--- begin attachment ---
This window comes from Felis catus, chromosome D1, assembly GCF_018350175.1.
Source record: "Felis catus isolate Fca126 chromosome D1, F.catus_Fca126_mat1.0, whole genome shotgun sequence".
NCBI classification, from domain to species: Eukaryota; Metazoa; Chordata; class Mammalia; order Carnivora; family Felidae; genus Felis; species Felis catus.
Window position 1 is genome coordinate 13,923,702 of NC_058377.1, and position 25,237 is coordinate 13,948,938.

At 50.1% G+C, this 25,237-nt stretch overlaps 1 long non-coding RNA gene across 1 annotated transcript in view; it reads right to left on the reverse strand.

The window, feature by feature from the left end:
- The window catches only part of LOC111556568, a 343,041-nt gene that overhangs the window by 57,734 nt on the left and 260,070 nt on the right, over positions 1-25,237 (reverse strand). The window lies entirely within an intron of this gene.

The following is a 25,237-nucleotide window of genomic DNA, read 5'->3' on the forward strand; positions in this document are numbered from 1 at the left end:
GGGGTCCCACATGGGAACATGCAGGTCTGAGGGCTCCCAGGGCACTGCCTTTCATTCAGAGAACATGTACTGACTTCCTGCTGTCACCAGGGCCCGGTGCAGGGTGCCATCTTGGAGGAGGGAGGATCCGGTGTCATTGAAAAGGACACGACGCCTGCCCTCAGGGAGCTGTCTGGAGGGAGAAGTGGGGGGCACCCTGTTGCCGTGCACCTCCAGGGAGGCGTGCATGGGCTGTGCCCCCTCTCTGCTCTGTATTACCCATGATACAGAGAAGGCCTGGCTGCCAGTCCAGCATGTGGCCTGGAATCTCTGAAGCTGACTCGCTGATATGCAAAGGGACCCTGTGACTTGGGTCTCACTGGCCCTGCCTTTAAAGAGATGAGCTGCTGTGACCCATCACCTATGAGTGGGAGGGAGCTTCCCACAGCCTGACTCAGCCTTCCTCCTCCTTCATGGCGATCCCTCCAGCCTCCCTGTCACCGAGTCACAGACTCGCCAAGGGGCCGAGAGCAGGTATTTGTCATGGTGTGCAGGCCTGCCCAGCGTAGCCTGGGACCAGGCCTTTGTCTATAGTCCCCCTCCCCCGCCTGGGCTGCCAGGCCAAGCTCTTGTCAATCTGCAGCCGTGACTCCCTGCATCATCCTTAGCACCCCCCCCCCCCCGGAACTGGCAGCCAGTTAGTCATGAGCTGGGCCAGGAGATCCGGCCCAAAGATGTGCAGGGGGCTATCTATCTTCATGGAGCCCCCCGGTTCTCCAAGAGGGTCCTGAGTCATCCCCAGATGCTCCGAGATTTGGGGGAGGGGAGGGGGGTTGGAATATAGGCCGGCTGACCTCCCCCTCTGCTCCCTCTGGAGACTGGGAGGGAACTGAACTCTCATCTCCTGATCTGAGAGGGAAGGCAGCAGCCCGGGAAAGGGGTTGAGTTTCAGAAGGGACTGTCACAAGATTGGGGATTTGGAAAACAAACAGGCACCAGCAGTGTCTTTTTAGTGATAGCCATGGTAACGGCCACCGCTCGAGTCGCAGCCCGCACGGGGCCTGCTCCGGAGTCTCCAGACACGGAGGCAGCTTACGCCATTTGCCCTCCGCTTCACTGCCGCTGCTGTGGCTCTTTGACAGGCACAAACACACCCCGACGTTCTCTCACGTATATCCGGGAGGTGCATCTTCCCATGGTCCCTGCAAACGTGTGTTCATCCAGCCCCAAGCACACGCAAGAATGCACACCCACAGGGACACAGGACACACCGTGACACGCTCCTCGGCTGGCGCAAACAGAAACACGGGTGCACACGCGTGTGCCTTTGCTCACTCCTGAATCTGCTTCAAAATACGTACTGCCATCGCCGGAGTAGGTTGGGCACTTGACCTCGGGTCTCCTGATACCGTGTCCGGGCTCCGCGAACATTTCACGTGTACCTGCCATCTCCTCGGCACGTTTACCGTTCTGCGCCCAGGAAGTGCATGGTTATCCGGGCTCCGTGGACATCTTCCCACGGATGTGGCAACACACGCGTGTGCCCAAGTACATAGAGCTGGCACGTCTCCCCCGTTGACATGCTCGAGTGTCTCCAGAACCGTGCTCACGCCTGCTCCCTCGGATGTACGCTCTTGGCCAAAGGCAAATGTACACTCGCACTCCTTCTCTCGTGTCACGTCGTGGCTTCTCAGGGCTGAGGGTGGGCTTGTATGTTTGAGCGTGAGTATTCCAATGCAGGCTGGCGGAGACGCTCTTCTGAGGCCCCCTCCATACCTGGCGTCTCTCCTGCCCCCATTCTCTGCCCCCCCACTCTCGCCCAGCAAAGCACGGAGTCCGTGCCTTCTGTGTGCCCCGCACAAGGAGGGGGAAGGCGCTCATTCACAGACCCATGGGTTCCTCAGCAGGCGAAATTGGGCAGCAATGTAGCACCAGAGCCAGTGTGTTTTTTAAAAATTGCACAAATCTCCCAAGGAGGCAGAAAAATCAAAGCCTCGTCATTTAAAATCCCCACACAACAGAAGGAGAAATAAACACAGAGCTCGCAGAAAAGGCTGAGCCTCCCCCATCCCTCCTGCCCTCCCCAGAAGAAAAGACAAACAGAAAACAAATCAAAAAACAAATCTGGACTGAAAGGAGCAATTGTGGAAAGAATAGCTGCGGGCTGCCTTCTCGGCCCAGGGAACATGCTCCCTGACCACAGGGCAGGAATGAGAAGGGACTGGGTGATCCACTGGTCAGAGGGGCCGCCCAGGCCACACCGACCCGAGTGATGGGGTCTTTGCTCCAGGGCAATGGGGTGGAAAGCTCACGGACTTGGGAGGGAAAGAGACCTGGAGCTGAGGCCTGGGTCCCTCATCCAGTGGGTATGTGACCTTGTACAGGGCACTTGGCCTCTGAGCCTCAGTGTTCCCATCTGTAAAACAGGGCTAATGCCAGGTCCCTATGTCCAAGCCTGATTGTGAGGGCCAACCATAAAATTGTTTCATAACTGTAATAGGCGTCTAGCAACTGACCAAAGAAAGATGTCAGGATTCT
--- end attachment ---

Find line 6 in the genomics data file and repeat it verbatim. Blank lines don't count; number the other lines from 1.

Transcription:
The window, feature by feature from the left end: